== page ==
Talking Tactics: Southampton (A)

Tom Dulat

Every week we take a tactical look at the game gone by. Obviously we usually do this straight after the game, but Jesus' birthday party kind of got in the way a little bit. Anyway, here's our look back at all the stats and graphs from the Southampton game.

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Martin O'Neill recalled fit-again Danny Rose to the starting line-up. He returned to his customary left-back starting spot, enabling Jack Colback to move into midfield. For Southampton, Emmanuel Mayuka was given a first start in the Premier League as Nigel Adkins opted for a partner alongside Rickie Lambert.

Quality Over Quantity

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It was O'Neill's policy in the summer and it came to fruition again. Adam Johnson took the fewest touches of Sunderland's starters yet still managed to contribute sufficiently in attack. The England international was the most accurate crosser (75%) in the game, with him being particularly dangerous from set-plays.

In addition to his cutback that found its way to Steven Fletcher - via Stephane Sessegnon - for the goal, Johnson was credited with another clear cut chance created. To contrast, Southampton were credited with none despite their relative pressure in the second half.

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Despite moments of quality, Sunderland passes were intercepted 22 times, which was twice as many as Southampton. Just goes to show how much work O'Neill has to do.

The Replenished Redhead

After finding himself on the bench for a few games, Jack Colback's restoration to the first-team has seen two accomplished performances in the last three games. Here, Colback led the game in pass accuracy, with a very respectable 94%, and was the most accurate distributor in the final third (86%, just shading Jason Puncheon and Sessegnon).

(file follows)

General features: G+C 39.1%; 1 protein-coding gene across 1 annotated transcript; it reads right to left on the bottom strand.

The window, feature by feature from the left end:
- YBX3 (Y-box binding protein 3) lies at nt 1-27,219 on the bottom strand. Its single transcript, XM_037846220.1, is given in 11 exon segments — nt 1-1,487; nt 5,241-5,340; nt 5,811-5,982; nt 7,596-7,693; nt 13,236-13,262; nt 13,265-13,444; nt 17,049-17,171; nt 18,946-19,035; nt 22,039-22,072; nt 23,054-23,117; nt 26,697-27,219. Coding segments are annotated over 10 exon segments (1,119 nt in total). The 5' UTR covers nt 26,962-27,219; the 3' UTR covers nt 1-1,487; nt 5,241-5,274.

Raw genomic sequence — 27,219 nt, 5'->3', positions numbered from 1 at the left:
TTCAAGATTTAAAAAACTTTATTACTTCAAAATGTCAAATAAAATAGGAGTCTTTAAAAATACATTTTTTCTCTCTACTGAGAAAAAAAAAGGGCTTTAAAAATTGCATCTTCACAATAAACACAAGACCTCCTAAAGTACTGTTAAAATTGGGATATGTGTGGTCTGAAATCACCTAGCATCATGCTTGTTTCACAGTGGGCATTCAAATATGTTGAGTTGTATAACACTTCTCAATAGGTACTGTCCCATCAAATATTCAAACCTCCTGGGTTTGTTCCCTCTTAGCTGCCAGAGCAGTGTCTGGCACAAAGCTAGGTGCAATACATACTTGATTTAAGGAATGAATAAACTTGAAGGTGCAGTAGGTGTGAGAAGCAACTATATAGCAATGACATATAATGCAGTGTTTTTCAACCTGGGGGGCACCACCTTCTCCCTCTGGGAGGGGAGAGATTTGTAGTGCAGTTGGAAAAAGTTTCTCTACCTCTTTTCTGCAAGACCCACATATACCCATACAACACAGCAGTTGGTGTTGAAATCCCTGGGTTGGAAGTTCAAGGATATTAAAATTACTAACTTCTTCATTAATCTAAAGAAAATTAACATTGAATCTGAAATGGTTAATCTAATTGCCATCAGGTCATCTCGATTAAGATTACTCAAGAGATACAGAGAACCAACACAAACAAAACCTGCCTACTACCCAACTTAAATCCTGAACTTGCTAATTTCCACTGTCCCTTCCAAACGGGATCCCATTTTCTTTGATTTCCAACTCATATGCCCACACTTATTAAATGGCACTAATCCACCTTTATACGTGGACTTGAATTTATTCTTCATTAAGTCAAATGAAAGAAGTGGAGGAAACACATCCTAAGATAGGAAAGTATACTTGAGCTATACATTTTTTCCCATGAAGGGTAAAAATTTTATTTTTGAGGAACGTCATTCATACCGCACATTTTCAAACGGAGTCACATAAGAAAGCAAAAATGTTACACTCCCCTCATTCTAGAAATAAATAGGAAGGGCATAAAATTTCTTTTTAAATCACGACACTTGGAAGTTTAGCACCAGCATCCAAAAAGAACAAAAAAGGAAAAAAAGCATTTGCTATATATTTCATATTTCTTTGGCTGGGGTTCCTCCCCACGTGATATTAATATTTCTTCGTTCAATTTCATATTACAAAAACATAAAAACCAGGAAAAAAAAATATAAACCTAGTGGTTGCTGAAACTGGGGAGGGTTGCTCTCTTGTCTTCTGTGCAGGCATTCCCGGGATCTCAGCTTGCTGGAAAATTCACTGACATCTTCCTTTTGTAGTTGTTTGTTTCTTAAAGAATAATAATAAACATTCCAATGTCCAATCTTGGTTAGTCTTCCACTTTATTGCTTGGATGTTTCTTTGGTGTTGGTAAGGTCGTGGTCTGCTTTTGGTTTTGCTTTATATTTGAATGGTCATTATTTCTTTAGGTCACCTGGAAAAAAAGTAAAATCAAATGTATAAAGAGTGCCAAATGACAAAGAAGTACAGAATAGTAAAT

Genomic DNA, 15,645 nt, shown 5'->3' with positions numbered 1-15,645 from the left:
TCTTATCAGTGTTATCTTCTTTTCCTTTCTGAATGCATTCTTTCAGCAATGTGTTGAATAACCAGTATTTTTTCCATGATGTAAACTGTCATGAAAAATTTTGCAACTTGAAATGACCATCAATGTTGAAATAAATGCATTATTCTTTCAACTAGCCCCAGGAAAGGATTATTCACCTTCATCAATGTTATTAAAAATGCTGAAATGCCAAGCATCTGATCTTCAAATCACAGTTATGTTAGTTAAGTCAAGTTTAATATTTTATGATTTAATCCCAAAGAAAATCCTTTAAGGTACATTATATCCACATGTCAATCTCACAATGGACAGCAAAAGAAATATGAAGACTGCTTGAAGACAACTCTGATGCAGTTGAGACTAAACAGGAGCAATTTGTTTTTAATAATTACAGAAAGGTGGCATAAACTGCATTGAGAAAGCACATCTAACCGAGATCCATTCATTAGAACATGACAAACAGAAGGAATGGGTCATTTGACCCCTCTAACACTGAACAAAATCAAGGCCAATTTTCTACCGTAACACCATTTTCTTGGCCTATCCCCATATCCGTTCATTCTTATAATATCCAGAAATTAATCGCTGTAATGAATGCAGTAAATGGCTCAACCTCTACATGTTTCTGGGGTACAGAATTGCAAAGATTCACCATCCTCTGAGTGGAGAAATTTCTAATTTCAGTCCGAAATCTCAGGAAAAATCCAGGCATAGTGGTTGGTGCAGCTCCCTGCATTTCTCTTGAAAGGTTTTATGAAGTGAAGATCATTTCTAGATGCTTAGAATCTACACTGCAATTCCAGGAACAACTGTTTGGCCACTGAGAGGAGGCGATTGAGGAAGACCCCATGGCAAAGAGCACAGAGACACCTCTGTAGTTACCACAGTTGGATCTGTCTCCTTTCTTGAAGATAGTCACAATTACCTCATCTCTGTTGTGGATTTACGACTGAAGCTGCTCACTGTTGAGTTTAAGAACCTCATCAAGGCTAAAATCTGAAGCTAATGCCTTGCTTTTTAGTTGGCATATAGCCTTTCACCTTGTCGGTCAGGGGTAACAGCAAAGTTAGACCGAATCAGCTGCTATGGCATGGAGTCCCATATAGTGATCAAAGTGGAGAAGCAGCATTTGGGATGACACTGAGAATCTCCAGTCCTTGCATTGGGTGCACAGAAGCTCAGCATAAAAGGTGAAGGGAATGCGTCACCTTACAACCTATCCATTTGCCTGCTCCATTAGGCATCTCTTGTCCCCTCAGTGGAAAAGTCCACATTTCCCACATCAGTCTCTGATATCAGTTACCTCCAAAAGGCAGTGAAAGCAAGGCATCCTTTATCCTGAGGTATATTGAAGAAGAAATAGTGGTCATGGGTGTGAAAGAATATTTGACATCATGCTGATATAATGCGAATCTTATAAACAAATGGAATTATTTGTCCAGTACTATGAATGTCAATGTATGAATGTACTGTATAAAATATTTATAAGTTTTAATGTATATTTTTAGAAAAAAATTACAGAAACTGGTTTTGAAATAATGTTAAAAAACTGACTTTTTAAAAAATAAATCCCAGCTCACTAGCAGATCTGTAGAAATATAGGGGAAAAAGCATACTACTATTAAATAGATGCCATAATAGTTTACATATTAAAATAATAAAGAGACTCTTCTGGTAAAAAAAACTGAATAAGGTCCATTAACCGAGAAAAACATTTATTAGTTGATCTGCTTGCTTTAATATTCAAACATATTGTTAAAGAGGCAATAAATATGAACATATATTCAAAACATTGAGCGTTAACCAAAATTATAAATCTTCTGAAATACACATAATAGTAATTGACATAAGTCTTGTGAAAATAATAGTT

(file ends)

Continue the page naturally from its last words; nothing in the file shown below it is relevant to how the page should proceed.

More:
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Where Colback was arguably most vital however was without the ball. He completed a game-high four tackles and won 9/11 contests for possession. It is also notable that his ‘ground duels' was very similar last week - winning 8/9 against Manchester United whilst at left-back. Seb Larsson was Sunderland's main offender in this regard against Southampton, winning only one of four. Without Lee Cattermole, Colback's ball-winning prowess is vital.

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Conclusions

Although deemed a ‘smash-and-grab' win in the press, the result appears a little more comfortable when examined closely. The home side pressed, resulting in greater possession and Sunderland having to make twice as many clearances, but could only muster two shots on target - whereas the visitors managed five.

Both full-backs were Sunderland's highest in possession, which not only fits in with modern trends but takes the pressure off Johnson. Rose again was able to influence from the left-back position; in the opening exchanges his precise pass found Sessegnon which would have resulted in a goal if not for Kelvin Davis.

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Considering the clearances (pictured, above), there is a lack of attempts in the six-yard area, which suggests Sunderland were not pinned deep by the opposition. Looking back at the clearances Chelsea had to make in a recent 3-1 defeat at the Stadium Of Light highlights the difference, yet Chelsea were considered comfortable winners.

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A large part of that defensive effort was Carlos Cuellar, making a team-high three interceptions and nine of Sunderland's 26 clearances. His contribution was aided by five of his team-mates blocking shots at goal, confirming O'Neill's post-match remark about his team's spirit. Moving forward quickly into the Boxing Day game with Manchester City, O'Neill will know he has areas his squad have to work on, but can be buoyed by the defensive resilience and moments on final-third quality his side displayed in this win.

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